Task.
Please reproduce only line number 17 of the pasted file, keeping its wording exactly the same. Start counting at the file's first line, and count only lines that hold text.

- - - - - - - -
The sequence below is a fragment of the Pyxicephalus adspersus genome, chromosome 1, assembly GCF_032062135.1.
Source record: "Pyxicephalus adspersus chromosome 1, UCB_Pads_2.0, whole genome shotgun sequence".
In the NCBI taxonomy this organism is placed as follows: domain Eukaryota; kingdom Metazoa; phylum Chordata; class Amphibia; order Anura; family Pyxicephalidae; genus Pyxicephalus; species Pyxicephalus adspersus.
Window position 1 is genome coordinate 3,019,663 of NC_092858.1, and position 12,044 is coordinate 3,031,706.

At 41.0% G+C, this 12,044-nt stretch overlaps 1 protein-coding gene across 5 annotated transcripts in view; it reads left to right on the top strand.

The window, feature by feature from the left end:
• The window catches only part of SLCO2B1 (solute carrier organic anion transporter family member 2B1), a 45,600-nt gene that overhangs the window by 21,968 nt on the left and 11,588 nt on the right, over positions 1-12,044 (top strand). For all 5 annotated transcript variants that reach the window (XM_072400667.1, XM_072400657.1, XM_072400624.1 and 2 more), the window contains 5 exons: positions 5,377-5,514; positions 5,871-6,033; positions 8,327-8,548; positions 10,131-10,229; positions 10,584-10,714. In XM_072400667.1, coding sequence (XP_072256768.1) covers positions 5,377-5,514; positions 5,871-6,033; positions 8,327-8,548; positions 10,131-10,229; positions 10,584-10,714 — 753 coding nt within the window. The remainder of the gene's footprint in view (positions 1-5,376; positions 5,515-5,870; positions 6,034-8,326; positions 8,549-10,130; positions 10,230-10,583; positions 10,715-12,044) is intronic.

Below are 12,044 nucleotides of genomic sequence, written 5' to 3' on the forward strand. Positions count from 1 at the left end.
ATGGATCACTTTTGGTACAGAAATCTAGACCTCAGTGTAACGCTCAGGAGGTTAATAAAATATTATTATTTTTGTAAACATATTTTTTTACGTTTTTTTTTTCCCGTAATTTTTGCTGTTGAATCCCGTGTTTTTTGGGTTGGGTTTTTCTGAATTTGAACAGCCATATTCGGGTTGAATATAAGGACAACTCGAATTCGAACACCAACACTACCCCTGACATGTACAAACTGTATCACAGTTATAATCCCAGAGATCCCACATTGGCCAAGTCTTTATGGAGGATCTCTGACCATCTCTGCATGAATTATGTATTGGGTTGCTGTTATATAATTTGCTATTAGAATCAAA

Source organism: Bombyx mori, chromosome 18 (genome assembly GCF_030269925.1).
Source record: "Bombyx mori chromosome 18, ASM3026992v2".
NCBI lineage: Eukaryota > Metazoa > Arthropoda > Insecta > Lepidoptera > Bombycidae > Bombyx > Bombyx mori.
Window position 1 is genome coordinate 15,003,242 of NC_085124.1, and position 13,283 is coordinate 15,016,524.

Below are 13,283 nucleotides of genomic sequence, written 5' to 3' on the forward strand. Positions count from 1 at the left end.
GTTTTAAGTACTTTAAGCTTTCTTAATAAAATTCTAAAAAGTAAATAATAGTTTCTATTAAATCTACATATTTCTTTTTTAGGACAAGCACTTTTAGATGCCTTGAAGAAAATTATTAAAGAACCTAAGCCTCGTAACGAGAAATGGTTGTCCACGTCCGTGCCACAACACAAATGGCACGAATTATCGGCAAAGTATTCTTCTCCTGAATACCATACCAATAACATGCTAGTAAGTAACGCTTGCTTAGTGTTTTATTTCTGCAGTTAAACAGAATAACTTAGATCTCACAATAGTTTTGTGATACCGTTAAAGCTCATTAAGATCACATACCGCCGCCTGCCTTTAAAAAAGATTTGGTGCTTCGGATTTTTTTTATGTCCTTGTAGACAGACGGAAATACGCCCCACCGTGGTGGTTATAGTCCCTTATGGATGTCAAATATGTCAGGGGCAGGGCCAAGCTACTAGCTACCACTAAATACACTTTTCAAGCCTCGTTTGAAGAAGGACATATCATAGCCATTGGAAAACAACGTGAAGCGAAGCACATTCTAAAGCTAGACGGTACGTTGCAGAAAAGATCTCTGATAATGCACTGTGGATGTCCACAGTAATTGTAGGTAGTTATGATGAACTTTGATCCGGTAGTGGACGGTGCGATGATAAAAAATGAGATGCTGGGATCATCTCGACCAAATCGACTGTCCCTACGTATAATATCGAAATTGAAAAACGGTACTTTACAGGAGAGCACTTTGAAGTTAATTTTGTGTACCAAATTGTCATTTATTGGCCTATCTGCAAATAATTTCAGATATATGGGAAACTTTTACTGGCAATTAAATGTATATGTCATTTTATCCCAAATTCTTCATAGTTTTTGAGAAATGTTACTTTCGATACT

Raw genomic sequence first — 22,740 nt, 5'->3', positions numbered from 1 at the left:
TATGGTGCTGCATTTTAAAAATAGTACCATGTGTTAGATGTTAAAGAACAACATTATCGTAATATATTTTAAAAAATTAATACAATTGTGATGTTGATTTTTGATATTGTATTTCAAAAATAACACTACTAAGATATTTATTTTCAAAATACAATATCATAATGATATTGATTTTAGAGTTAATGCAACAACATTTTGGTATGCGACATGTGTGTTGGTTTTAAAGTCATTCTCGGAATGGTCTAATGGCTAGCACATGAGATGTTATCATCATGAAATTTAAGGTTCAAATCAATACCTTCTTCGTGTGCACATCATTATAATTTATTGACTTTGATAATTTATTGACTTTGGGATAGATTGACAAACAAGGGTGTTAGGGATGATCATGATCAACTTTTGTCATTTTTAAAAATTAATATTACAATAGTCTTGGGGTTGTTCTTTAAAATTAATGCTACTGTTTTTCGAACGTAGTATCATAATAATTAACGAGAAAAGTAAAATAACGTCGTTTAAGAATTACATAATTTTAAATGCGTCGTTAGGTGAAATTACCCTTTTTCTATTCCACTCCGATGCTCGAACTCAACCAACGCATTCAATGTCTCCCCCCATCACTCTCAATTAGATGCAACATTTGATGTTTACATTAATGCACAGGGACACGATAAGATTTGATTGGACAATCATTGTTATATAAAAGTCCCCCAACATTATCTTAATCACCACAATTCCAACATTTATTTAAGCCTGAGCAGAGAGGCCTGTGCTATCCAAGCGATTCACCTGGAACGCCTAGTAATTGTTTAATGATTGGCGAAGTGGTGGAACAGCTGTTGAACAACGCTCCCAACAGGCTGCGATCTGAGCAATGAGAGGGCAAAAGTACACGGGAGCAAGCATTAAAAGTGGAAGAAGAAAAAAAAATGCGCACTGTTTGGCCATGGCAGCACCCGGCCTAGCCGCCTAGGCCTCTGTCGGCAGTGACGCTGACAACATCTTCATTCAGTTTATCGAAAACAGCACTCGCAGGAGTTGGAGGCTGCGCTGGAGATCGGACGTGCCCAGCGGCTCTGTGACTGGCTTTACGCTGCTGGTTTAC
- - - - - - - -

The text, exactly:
TATGGTGCTGCATTTTAAAAATAGTACCATGTGTTAGATGTTAAAGAACAACATTATCGTAATATATTTTAAAAAATTAATACAATTGTGATGTTGATTTTTGATATTGTATTTCAAAAATAACACTACTAAGATATTTATTTTCAAAATACAATATCATAATGATATTGATTTTAGAGTTAATGCAACAACATTTTGGTATGCGACATGTGTGTTGGTTTTAAAGTCATTCTCGGAATGGTCTAATGGCTAGCACATGAGATGTTATCATCATGAAATTTAAGGTTCAAATCAATACCTTCTTCGTGTGCACATCATTATAATTTATTGACTTTGATAATTTATTGACTTTGGGATAGATTGACAAACAAGGGTGTTAGGGATGATCATGATCAACTTTTGTCATTTTTAAAAATTAATATTACAATAGTCTTGGGGTTGTTCTTTAAAATTAATGCTACTGTTTTTCGAACGTAGTATCATAATAATTAACGAGAAAAGTAAAATAACGTCGTTTAAGAATTACATAATTTTAAATGCGTCGTTAGGTGAAATTACCCTTTTTCTATTCCACTCCGATGCTCGAACTCAACCAACGCATTCAATGTCTCCCCCCATCACTCTCAATTAGATGCAACATTTGATGTTTACATTAATGCACAGGGACACGATAAGATTTGATTGGACAATCATTGTTATATAAAAGTCCCCCAACATTATCTTAATCACCACAATTCCAACATTTATTTAAGCCTGAGCAGAGAGGCCTGTGCTATCCAAGCGATTCACCTGGAACGCCTAGTAATTGTTTAATGATTGGCGAAGTGGTGGAACAGCTGTTGAACAACGCTCCCAACAGGCTGCGATCTGAGCAATGAGAGGGCAAAAGTACACGGGAGCAAGCATTAAAAGTGGAAGAAGAAAAAAAAATGCGCACTGTTTGGCCATGGCAGCACCCGGCCTAGCCGCCTAGGCCTCTGTCGGCAGTGACGCTGACAACATCTTCATTCAGTTTATCGAAAACAGCACTCGCAGGAGTTGGAGGCTGCGCTGGAGATCGGACGTGCCCAGCGGCTCTGTGACTGGCTTTACGCTGCTGGTTTAC